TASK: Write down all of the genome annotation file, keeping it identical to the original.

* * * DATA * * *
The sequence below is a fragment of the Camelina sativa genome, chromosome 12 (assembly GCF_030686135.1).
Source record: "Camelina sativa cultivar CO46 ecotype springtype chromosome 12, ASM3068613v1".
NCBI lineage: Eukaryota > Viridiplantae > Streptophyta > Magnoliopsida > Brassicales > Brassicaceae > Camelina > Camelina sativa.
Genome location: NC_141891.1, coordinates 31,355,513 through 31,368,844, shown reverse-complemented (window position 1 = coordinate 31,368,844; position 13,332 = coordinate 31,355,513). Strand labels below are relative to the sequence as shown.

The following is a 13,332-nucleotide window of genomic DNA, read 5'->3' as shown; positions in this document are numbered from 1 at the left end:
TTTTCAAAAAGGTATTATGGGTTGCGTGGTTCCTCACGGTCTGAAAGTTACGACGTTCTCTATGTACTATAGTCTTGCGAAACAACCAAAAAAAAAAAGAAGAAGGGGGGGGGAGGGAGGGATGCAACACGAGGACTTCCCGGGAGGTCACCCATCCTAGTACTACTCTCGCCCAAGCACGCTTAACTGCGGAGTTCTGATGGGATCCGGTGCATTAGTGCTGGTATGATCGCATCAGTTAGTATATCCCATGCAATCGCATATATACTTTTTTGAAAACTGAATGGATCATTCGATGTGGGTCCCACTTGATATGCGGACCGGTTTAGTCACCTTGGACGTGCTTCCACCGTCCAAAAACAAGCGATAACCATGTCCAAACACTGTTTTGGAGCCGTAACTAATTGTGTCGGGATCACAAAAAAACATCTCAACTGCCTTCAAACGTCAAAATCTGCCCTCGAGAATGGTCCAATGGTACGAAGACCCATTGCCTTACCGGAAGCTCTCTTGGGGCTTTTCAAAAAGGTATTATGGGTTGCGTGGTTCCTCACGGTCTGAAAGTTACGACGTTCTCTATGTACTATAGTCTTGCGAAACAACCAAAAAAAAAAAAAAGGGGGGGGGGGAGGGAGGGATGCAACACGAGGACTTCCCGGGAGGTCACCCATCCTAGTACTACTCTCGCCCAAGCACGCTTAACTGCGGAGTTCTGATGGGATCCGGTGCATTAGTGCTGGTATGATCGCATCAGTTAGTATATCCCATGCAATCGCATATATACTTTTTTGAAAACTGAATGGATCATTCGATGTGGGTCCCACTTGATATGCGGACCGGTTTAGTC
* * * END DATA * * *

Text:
The sequence below is a fragment of the Camelina sativa genome, chromosome 12 (assembly GCF_030686135.1).
Source record: "Camelina sativa cultivar CO46 ecotype springtype chromosome 12, ASM3068613v1".
NCBI lineage: Eukaryota > Viridiplantae > Streptophyta > Magnoliopsida > Brassicales > Brassicaceae > Camelina > Camelina sativa.
Genome location: NC_141891.1, coordinates 31,355,513 through 31,368,844, shown reverse-complemented (window position 1 = coordinate 31,368,844; position 13,332 = coordinate 31,355,513). Strand labels below are relative to the sequence as shown.

The following is a 13,332-nucleotide window of genomic DNA, read 5'->3' as shown; positions in this document are numbered from 1 at the left end:
TTTTCAAAAAGGTATTATGGGTTGCGTGGTTCCTCACGGTCTGAAAGTTACGACGTTCTCTATGTACTATAGTCTTGCGAAACAACCAAAAAAAAAAAGAAGAAGGGGGGGGGAGGGAGGGATGCAACACGAGGACTTCCCGGGAGGTCACCCATCCTAGTACTACTCTCGCCCAAGCACGCTTAACTGCGGAGTTCTGATGGGATCCGGTGCATTAGTGCTGGTATGATCGCATCAGTTAGTATATCCCATGCAATCGCATATATACTTTTTTGAAAACTGAATGGATCATTCGATGTGGGTCCCACTTGATATGCGGACCGGTTTAGTCACCTTGGACGTGCTTCCACCGTCCAAAAACAAGCGATAACCATGTCCAAACACTGTTTTGGAGCCGTAACTAATTGTGTCGGGATCACAAAAAAACATCTCAACTGCCTTCAAACGTCAAAATCTGCCCTCGAGAATGGTCCAATGGTACGAAGACCCATTGCCTTACCGGAAGCTCTCTTGGGGCTTTTCAAAAAGGTATTATGGGTTGCGTGGTTCCTCACGGTCTGAAAGTTACGACGTTCTCTATGTACTATAGTCTTGCGAAACAACCAAAAAAAAAAAAAAGGGGGGGGGGGAGGGAGGGATGCAACACGAGGACTTCCCGGGAGGTCACCCATCCTAGTACTACTCTCGCCCAAGCACGCTTAACTGCGGAGTTCTGATGGGATCCGGTGCATTAGTGCTGGTATGATCGCATCAGTTAGTATATCCCATGCAATCGCATATATACTTTTTTGAAAACTGAATGGATCATTCGATGTGGGTCCCACTTGATATGCGGACCGGTTTAGTC